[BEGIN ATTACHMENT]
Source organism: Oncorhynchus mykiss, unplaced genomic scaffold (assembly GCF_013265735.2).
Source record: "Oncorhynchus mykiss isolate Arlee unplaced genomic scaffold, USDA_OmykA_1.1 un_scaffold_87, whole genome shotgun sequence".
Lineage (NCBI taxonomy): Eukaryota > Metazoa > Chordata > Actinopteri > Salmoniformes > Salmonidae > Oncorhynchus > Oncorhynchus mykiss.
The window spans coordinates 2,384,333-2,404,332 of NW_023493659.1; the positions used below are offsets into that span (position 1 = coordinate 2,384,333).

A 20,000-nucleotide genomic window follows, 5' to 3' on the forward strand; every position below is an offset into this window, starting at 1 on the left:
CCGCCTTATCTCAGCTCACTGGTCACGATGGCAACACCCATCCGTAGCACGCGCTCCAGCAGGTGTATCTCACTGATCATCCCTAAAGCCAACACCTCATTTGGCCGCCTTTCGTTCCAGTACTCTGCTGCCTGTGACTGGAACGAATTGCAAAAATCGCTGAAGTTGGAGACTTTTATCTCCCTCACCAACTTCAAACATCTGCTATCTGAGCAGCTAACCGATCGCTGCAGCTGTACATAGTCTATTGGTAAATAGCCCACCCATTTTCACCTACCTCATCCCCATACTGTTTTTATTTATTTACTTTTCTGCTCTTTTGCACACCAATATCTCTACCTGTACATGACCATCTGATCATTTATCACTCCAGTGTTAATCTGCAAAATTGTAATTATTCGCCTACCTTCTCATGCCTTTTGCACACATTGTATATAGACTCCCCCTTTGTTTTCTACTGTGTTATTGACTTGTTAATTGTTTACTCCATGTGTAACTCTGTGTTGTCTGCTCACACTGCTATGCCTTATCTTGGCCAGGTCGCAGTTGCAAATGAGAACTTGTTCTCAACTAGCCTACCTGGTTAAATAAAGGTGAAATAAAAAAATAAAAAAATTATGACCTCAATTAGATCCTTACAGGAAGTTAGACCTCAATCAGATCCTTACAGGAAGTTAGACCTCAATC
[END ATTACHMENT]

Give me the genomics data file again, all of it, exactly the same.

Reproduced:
Source organism: Oncorhynchus mykiss, unplaced genomic scaffold (assembly GCF_013265735.2).
Source record: "Oncorhynchus mykiss isolate Arlee unplaced genomic scaffold, USDA_OmykA_1.1 un_scaffold_87, whole genome shotgun sequence".
Lineage (NCBI taxonomy): Eukaryota > Metazoa > Chordata > Actinopteri > Salmoniformes > Salmonidae > Oncorhynchus > Oncorhynchus mykiss.
The window spans coordinates 2,384,333-2,404,332 of NW_023493659.1; the positions used below are offsets into that span (position 1 = coordinate 2,384,333).

A 20,000-nucleotide genomic window follows, 5' to 3' on the forward strand; every position below is an offset into this window, starting at 1 on the left:
CCGCCTTATCTCAGCTCACTGGTCACGATGGCAACACCCATCCGTAGCACGCGCTCCAGCAGGTGTATCTCACTGATCATCCCTAAAGCCAACACCTCATTTGGCCGCCTTTCGTTCCAGTACTCTGCTGCCTGTGACTGGAACGAATTGCAAAAATCGCTGAAGTTGGAGACTTTTATCTCCCTCACCAACTTCAAACATCTGCTATCTGAGCAGCTAACCGATCGCTGCAGCTGTACATAGTCTATTGGTAAATAGCCCACCCATTTTCACCTACCTCATCCCCATACTGTTTTTATTTATTTACTTTTCTGCTCTTTTGCACACCAATATCTCTACCTGTACATGACCATCTGATCATTTATCACTCCAGTGTTAATCTGCAAAATTGTAATTATTCGCCTACCTTCTCATGCCTTTTGCACACATTGTATATAGACTCCCCCTTTGTTTTCTACTGTGTTATTGACTTGTTAATTGTTTACTCCATGTGTAACTCTGTGTTGTCTGCTCACACTGCTATGCCTTATCTTGGCCAGGTCGCAGTTGCAAATGAGAACTTGTTCTCAACTAGCCTACCTGGTTAAATAAAGGTGAAATAAAAAAATAAAAAAATTATGACCTCAATTAGATCCTTACAGGAAGTTAGACCTCAATCAGATCCTTACAGGAAGTTAGACCTCAATC